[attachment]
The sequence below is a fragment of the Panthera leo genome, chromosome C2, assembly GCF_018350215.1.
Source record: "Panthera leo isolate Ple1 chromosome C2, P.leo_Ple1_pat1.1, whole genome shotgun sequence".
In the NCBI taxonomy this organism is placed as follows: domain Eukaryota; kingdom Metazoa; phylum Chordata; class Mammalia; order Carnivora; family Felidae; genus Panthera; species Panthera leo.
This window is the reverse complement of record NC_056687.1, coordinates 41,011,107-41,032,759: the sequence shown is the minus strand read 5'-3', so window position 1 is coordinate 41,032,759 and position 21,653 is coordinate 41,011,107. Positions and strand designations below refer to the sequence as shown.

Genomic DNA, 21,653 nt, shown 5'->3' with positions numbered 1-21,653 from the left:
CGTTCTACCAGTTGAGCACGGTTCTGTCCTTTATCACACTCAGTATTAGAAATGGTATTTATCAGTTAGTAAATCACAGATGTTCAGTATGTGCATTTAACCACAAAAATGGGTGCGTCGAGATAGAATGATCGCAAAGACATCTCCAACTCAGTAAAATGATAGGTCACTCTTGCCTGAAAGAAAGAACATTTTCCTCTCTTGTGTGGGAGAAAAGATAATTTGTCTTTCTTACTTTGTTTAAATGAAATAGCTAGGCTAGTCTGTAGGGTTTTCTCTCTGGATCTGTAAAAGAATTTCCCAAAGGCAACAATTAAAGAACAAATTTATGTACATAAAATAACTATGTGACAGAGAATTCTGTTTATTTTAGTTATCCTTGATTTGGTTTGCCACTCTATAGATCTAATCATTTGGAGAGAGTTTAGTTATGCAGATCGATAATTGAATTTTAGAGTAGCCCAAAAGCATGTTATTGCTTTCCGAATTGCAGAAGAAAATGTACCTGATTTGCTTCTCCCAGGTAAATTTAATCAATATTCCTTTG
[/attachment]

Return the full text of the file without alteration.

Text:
The sequence below is a fragment of the Panthera leo genome, chromosome C2, assembly GCF_018350215.1.
Source record: "Panthera leo isolate Ple1 chromosome C2, P.leo_Ple1_pat1.1, whole genome shotgun sequence".
In the NCBI taxonomy this organism is placed as follows: domain Eukaryota; kingdom Metazoa; phylum Chordata; class Mammalia; order Carnivora; family Felidae; genus Panthera; species Panthera leo.
This window is the reverse complement of record NC_056687.1, coordinates 41,011,107-41,032,759: the sequence shown is the minus strand read 5'-3', so window position 1 is coordinate 41,032,759 and position 21,653 is coordinate 41,011,107. Positions and strand designations below refer to the sequence as shown.

Genomic DNA, 21,653 nt, shown 5'->3' with positions numbered 1-21,653 from the left:
CGTTCTACCAGTTGAGCACGGTTCTGTCCTTTATCACACTCAGTATTAGAAATGGTATTTATCAGTTAGTAAATCACAGATGTTCAGTATGTGCATTTAACCACAAAAATGGGTGCGTCGAGATAGAATGATCGCAAAGACATCTCCAACTCAGTAAAATGATAGGTCACTCTTGCCTGAAAGAAAGAACATTTTCCTCTCTTGTGTGGGAGAAAAGATAATTTGTCTTTCTTACTTTGTTTAAATGAAATAGCTAGGCTAGTCTGTAGGGTTTTCTCTCTGGATCTGTAAAAGAATTTCCCAAAGGCAACAATTAAAGAACAAATTTATGTACATAAAATAACTATGTGACAGAGAATTCTGTTTATTTTAGTTATCCTTGATTTGGTTTGCCACTCTATAGATCTAATCATTTGGAGAGAGTTTAGTTATGCAGATCGATAATTGAATTTTAGAGTAGCCCAAAAGCATGTTATTGCTTTCCGAATTGCAGAAGAAAATGTACCTGATTTGCTTCTCCCAGGTAAATTTAATCAATATTCCTTTG